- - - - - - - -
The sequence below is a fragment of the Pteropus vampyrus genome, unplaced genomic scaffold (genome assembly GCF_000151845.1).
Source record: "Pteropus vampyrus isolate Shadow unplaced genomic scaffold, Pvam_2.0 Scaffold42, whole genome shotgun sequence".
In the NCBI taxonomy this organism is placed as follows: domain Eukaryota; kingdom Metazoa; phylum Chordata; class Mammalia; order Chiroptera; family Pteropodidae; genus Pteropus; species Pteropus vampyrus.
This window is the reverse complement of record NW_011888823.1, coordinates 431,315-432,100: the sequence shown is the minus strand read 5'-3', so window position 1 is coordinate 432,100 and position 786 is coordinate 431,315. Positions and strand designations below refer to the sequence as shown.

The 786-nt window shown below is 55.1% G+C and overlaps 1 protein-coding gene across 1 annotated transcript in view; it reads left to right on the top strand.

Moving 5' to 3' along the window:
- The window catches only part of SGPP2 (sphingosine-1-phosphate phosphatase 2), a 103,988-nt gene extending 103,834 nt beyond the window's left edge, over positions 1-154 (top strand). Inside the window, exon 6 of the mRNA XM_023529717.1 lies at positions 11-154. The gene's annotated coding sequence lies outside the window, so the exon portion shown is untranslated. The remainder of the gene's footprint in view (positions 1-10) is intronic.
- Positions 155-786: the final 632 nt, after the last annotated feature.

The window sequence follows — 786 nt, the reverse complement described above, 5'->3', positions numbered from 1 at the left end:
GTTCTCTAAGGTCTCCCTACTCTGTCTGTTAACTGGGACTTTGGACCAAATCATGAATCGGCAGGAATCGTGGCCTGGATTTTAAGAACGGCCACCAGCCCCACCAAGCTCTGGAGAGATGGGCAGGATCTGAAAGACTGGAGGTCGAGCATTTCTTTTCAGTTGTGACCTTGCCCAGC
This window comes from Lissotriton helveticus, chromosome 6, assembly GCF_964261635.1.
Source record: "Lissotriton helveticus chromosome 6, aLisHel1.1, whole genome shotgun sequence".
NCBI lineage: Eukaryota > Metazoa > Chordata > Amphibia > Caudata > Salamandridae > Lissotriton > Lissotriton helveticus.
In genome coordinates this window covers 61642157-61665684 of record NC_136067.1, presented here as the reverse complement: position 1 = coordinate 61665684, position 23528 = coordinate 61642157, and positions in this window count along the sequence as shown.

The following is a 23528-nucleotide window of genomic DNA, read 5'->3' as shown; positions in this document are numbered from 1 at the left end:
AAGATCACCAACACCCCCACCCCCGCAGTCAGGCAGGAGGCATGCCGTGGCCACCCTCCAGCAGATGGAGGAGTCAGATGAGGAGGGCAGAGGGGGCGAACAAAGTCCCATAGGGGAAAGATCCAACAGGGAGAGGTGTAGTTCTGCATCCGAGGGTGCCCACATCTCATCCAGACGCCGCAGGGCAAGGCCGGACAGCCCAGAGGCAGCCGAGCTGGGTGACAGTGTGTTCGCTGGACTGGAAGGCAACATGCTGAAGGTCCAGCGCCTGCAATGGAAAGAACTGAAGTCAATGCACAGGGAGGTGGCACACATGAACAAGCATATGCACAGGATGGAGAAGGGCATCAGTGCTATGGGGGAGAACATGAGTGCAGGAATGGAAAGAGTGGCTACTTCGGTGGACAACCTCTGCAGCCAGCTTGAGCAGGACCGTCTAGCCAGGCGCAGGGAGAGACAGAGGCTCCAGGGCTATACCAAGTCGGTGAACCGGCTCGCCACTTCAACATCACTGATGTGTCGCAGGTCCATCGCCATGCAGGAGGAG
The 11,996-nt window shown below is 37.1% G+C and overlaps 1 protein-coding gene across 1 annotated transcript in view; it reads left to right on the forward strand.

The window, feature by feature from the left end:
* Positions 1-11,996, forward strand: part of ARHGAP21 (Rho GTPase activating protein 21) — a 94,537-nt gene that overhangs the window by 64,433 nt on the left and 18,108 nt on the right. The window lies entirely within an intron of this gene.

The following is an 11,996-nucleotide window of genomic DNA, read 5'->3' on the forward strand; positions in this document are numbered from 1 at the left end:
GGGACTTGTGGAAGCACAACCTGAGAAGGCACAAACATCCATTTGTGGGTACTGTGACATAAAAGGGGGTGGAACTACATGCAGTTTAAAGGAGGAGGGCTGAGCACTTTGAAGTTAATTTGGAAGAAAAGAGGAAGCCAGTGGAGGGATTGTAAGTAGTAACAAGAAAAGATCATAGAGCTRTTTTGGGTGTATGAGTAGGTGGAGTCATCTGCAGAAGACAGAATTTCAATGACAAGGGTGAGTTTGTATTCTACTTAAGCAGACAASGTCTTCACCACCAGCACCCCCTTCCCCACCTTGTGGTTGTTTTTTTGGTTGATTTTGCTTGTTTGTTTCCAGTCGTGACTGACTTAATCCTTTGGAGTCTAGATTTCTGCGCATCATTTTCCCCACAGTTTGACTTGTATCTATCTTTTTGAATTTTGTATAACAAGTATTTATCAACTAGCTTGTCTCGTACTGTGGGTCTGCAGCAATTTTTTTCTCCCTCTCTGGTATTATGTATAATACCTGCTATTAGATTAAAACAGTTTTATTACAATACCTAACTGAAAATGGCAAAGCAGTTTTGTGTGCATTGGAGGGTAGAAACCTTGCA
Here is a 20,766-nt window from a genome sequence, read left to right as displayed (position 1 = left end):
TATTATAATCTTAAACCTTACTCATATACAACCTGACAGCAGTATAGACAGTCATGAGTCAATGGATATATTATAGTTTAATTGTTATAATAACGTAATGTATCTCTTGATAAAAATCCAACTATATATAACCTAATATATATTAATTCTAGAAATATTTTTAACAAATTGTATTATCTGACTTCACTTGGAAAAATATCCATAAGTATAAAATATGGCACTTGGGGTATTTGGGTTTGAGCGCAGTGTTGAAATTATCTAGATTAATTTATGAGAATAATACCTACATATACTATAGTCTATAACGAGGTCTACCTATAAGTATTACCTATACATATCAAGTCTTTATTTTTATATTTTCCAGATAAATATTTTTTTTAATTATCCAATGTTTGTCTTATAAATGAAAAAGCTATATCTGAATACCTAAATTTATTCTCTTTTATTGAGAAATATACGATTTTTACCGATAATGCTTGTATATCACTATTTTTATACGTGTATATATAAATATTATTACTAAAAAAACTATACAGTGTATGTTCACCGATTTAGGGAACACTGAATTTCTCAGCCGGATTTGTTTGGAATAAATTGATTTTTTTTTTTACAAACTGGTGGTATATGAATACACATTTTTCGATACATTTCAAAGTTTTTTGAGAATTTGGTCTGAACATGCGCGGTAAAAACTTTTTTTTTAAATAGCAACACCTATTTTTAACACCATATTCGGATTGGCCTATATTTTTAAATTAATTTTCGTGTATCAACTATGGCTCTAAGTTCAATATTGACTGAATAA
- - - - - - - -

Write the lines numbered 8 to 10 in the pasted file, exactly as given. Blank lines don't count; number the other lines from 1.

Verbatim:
- Positions 155-786: the final 632 nt, after the last annotated feature.

The window sequence follows — 786 nt, the reverse complement described above, 5'->3', positions numbered from 1 at the left end:
GTTCTCTAAGGTCTCCCTACTCTGTCTGTTAACTGGGACTTTGGACCAAATCATGAATCGGCAGGAATCGTGGCCTGGATTTTAAGAACGGCCACCAGCCCCACCAAGCTCTGGAGAGATGGGCAGGATCTGAAAGACTGGAGGTCGAGCATTTCTTTTCAGTTGTGACCTTGCCCAGC